Impact of bipolar disorder

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What is the impact of bipolar disorder on those living with the illness?

As a carer or someone living with bipolar disorder, it’s important to be aware that having bipolar disorder can present challenges.

Manic episodes can be very disruptive and lead to conflicts with family, friends and at work.

During a manic phase, people can become aggressive or impulsive. This can lead to risky behaviour, relationship breakdowns, financial problems and even legal issues if someone behaves erratically as part of their condition.

People with bipolar disorder have 15 times greater a risk of suicide than the general population, accounting for up to 25% of all suicides.

Bipolar disorder has other health consequences, and can often occur alongside other conditions such as diabetes, anxiety, cardiovascular disease, and drug and alcohol abuse.

Bipolar disorder can reduce life expectancy by up to nine years.

Bipolar disorder is a mental health condition that can be challenging to live with.

With the right treatment and help, people can manage the illness and are able to live full and productive lives.

People with bipolar disorder sometimes describe the highs associated with the illness as enjoyable. Someone experiencing mania can be in high spirits, feel amazing, enthusiastic, confident and invincible. However, others have a different experience and instead become irritable and aggressive.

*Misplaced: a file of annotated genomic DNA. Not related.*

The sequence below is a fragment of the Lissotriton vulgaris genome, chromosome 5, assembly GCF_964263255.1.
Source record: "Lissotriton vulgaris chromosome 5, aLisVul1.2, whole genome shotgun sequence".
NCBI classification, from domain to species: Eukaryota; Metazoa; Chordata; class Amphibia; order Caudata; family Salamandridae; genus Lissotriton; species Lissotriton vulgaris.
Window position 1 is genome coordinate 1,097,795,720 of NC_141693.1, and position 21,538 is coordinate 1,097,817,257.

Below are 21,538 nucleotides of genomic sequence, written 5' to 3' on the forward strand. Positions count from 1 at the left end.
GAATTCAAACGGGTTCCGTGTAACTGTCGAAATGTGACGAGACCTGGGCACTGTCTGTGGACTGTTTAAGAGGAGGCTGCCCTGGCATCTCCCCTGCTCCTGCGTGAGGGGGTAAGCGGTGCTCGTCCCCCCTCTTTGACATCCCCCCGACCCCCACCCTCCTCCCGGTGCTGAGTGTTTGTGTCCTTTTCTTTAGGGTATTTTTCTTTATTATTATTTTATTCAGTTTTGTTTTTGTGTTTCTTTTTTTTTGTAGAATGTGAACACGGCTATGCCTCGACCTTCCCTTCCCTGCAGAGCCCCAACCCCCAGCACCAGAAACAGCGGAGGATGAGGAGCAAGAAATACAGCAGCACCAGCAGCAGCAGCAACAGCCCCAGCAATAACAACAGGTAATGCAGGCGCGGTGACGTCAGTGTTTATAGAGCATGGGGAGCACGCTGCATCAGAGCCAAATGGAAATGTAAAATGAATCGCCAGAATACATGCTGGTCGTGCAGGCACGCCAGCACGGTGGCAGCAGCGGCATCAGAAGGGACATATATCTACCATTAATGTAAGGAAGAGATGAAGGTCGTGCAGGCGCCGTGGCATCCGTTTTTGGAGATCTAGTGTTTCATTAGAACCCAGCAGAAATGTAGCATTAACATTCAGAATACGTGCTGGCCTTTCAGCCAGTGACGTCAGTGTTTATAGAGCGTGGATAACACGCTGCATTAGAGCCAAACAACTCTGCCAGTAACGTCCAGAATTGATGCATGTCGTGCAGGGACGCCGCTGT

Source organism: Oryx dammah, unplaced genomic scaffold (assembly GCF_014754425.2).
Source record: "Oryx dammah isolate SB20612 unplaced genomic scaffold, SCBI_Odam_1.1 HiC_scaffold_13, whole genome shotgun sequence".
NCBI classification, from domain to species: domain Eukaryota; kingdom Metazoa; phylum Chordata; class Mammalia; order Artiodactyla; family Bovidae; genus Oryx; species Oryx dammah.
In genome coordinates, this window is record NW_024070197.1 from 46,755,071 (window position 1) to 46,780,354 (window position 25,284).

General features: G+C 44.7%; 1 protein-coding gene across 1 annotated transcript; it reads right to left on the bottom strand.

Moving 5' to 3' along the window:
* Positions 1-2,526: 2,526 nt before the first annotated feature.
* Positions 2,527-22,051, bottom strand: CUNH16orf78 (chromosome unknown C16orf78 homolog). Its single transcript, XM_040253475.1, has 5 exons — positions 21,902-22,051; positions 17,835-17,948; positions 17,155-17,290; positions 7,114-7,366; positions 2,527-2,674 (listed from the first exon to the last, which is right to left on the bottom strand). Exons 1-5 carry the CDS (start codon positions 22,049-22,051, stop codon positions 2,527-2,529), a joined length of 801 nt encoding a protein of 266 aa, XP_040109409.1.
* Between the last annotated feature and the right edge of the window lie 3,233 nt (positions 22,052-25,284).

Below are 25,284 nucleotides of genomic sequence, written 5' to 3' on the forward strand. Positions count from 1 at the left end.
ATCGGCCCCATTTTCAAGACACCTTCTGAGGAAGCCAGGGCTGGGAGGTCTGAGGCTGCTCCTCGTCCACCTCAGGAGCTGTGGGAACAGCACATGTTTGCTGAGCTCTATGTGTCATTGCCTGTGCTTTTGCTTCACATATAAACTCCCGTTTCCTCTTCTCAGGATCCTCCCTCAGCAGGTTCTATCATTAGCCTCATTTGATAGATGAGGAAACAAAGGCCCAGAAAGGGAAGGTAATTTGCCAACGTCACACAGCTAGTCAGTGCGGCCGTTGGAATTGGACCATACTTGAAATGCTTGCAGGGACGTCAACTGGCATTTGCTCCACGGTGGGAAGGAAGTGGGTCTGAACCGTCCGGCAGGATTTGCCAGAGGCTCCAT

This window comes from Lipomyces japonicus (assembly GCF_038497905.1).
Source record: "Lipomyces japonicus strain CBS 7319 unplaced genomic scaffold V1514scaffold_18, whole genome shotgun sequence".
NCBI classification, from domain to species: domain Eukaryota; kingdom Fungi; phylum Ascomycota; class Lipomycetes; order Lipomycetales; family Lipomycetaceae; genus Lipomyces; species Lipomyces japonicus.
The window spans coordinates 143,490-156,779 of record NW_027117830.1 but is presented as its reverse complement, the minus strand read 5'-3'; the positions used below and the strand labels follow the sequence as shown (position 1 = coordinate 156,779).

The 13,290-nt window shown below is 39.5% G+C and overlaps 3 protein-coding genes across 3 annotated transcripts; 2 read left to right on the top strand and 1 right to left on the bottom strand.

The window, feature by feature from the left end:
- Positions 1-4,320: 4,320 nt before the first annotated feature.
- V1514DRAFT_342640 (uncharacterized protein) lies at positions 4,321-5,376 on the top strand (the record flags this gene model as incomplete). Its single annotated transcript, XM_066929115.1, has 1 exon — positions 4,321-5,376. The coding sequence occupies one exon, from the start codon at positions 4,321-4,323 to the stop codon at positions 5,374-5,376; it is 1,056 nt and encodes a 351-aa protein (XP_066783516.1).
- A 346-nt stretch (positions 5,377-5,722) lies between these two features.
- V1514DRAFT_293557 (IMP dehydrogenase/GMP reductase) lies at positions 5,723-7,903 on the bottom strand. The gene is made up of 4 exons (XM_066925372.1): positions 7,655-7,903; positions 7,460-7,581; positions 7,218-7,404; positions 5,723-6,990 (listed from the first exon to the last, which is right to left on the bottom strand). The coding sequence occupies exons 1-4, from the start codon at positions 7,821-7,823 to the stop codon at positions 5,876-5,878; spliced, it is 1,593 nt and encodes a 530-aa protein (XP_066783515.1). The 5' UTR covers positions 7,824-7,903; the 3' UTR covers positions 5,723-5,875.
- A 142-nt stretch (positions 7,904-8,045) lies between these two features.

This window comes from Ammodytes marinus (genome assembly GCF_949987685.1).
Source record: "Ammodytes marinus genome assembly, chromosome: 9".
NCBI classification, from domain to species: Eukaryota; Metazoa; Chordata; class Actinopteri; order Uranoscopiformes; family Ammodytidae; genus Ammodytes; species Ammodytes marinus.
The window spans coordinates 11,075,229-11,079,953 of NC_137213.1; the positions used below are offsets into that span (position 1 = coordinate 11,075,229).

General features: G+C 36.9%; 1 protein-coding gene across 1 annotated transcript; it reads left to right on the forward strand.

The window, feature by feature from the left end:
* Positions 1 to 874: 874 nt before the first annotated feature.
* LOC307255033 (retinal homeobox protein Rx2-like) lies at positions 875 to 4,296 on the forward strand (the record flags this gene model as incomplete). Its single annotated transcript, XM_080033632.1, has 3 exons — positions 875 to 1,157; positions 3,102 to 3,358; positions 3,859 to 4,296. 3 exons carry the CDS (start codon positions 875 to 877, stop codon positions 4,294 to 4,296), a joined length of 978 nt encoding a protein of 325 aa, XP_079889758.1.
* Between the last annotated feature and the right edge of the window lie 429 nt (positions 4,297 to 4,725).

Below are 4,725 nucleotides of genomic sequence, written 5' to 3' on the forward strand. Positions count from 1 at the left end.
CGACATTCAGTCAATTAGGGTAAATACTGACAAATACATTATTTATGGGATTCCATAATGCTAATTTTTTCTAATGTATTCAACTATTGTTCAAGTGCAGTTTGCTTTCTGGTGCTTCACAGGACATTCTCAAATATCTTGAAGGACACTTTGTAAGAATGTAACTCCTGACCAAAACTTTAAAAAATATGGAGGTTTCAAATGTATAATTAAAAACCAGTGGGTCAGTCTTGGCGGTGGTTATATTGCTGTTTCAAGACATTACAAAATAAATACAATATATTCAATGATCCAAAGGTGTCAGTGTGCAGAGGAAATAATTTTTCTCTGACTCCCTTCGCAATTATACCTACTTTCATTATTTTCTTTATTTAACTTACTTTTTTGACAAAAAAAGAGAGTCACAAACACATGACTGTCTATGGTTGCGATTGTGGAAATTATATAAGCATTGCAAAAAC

Experiencing a ‘high’ has been described as a feeling that your brakes have failed – that you are going too far and too fast.

Once an episode of mania has passed, people can feel embarrassed or ashamed about what they did or said to others during their period of mania. They may avoid social contact for a time afterwards.

Someone might not remember what they did during an episode of mania, depending on the severity of the mania and on any medications that are taken.

A person who has been depressed may misread the onset of mania as a sign that their depression is lifting, rather than as another part of the illness.

The lows or depressive episodes experienced by people with bipolar disorder can be extremely difficult to cope with and are emotionally painful.

Depression can sometimes lead to suicidal thoughts.

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